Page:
In the water, gender distinctions disappeared. Benson says she surfed like one of the boys. “I copied them. That was all I had.” Experiments were taking place on the waves back then, and Benson joined in. She tells, for instance, how word spread that instead of staying in one spot on the board, some surfers were moving around on it. “And so right away we started walking the nose. We didn’t get the picture about the timing — how it’s done today. We just started walking! Sometimes we’d walk right off the end, because we didn’t really know. But we learned.”
The nine- and ten-foot-long balsa boards were just beginning their evolution into shorter, more streamlined foam ones that were easier to maneuver. Benson says it also “was an era of stunt stuff.” Some riders would “do what they called a coffin,” she says. “They’d lay down on their backs and let the waves close over them. That sort of thing.”
By October 1959, another development had captured everyone’s imagination. That fall, the first surfing championships ever held in the United States were to take place in Huntington Beach. “It was a big deal,” she says, “the first contest for most of us. We all were ready for it, up and down the coast.” Back in those days, “You knew everybody. You knew what they drove. So when you passed them on 101, you knew who they were, from their car, and you’d wave and give a thumbs up. It was a real family.”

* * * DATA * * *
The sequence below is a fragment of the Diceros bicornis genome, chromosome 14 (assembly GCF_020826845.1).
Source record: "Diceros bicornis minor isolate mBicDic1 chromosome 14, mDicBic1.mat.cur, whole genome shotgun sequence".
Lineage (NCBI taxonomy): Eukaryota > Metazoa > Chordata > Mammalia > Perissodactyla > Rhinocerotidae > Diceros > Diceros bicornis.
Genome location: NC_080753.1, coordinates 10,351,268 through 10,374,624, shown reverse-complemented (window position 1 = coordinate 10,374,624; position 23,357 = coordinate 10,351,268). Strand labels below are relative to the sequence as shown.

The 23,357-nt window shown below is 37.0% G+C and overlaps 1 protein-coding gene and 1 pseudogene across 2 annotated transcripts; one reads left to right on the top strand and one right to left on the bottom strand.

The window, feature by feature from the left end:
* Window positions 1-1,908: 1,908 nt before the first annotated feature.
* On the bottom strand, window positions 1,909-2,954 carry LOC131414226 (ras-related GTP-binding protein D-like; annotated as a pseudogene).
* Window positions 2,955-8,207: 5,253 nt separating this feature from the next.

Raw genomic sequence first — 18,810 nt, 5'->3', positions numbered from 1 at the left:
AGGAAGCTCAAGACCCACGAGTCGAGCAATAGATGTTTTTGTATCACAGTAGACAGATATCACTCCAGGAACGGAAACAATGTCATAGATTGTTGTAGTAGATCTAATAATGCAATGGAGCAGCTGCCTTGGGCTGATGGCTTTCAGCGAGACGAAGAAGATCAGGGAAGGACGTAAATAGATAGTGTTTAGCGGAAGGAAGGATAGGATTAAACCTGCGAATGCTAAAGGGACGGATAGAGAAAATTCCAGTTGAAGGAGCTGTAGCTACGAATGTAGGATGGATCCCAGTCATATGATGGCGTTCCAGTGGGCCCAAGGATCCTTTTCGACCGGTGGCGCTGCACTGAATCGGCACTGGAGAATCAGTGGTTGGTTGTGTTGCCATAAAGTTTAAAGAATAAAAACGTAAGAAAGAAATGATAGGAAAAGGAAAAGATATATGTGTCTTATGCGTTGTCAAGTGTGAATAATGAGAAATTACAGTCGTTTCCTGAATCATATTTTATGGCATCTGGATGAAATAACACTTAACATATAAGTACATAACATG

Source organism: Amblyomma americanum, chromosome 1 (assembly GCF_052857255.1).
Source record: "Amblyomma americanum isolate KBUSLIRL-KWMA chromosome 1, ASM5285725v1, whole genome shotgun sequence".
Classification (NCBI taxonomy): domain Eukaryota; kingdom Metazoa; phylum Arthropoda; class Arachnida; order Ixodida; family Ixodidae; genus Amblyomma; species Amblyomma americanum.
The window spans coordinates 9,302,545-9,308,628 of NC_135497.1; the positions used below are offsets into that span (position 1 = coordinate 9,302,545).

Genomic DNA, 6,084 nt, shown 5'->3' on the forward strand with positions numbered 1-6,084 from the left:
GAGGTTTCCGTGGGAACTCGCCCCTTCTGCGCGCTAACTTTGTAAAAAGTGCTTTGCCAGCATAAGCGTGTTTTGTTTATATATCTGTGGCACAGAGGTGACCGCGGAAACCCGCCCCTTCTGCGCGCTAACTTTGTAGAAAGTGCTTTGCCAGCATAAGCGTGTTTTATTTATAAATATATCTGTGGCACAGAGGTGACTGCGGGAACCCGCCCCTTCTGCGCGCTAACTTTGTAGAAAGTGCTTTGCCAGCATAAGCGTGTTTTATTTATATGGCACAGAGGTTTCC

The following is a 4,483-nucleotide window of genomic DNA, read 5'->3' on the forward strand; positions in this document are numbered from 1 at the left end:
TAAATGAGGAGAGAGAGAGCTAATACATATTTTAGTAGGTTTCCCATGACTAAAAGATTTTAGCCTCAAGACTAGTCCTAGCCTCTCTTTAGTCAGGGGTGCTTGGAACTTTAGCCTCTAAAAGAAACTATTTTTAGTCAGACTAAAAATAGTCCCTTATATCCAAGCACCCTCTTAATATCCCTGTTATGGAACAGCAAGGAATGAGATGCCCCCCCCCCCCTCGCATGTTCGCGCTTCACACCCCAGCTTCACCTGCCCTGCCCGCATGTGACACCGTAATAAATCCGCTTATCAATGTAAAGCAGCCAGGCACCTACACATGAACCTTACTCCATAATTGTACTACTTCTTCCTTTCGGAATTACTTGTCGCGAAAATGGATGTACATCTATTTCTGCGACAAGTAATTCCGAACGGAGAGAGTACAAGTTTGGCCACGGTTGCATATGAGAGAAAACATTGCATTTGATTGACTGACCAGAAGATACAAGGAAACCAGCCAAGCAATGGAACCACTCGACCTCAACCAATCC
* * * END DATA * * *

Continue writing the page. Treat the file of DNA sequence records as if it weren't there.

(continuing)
She went up on a Friday and stayed in the home of Robert August (a fine surfer, who later was immortalized in the movie Endless Summer and became a major surfboard manufacturer). The house was packed; surfers slept everywhere, and Benson remembers Robert’s father Blackie, another renowned surfer, bellowing before dawn, “Okay, all you guys! Get your asses up.” He didn’t realize that the 15-year-old girl was dozing among the bodies on the floor.
All eyes focused on Benson at the end of the weekend, however, when she captured the U.S. title in the women’s division. The victory emboldened her to set her sights on the upcoming Makaha International championships in Hawaii. The wall of her bedroom held a clipping about another Southern Californian named Marge Calhoun, who had won the women’s title there the year before. Benson asked surfboard manufacturer Dale Velzy “if there was any way that he could help me go.” Board makers were just beginning to send surfers to the world championships to gain the boards exposure in the photos and films that were becoming a staple of the subculture. Benson says Velzy responded that he would pay to send her to Hawaii if she could get herself back. “So my parents managed to get the other half of the ticket for me. Which was an effort.”
Benson’s high school teachers gave her permission to go, along with schoolwork to take along on the three-week sojourn, and a lifeguard friend arranged for her to stay with a Del Mar couple living on Kawela Bay. “It was like walking into paradise,” Benson remembers. Surfers filled the tiny beach cottages. “We were a little commune. When there was no surf, we would do everything from carving tikis to going up to the waterfalls.” Mostly, though, “I surfed my brains out.”